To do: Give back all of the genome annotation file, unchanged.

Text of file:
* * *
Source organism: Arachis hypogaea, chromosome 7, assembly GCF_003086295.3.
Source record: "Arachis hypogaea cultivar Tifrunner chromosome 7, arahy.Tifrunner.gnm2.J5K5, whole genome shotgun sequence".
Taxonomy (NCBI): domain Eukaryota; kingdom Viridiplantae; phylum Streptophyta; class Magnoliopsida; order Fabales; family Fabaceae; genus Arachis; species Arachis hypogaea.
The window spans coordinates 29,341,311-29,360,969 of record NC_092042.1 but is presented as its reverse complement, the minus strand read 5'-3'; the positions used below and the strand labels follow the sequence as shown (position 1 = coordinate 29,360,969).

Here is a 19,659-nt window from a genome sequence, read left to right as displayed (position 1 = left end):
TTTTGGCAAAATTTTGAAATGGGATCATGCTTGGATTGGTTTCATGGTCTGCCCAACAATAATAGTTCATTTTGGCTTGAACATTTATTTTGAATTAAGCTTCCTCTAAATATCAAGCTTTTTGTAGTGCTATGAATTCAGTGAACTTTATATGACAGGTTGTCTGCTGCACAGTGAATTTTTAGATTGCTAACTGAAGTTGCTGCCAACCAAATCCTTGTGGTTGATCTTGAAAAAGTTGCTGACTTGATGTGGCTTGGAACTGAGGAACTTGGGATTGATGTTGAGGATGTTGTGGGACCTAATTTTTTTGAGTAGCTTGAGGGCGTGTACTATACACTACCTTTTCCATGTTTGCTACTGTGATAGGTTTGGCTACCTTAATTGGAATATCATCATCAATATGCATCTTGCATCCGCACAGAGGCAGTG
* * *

Source organism: Arachis hypogaea, chromosome 7, assembly GCF_003086295.3.
Source record: "Arachis hypogaea cultivar Tifrunner chromosome 7, arahy.Tifrunner.gnm2.J5K5, whole genome shotgun sequence".
Taxonomy (NCBI): domain Eukaryota; kingdom Viridiplantae; phylum Streptophyta; class Magnoliopsida; order Fabales; family Fabaceae; genus Arachis; species Arachis hypogaea.
The window spans coordinates 29,341,311-29,360,969 of record NC_092042.1 but is presented as its reverse complement, the minus strand read 5'-3'; the positions used below and the strand labels follow the sequence as shown (position 1 = coordinate 29,360,969).

Here is a 19,659-nt window from a genome sequence, read left to right as displayed (position 1 = left end):
TTTTGGCAAAATTTTGAAATGGGATCATGCTTGGATTGGTTTCATGGTCTGCCCAACAATAATAGTTCATTTTGGCTTGAACATTTATTTTGAATTAAGCTTCCTCTAAATATCAAGCTTTTTGTAGTGCTATGAATTCAGTGAACTTTATATGACAGGTTGTCTGCTGCACAGTGAATTTTTAGATTGCTAACTGAAGTTGCTGCCAACCAAATCCTTGTGGTTGATCTTGAAAAAGTTGCTGACTTGATGTGGCTTGGAACTGAGGAACTTGGGATTGATGTTGAGGATGTTGTGGGACCTAATTTTTTTGAGTAGCTTGAGGGCGTGTACTATACACTACCTTTTCCATGTTTGCTACTGTGATAGGTTTGGCTACCTTAATTGGAATATCATCATCAATATGCATCTTGCATCCGCACAGAGGCAGTG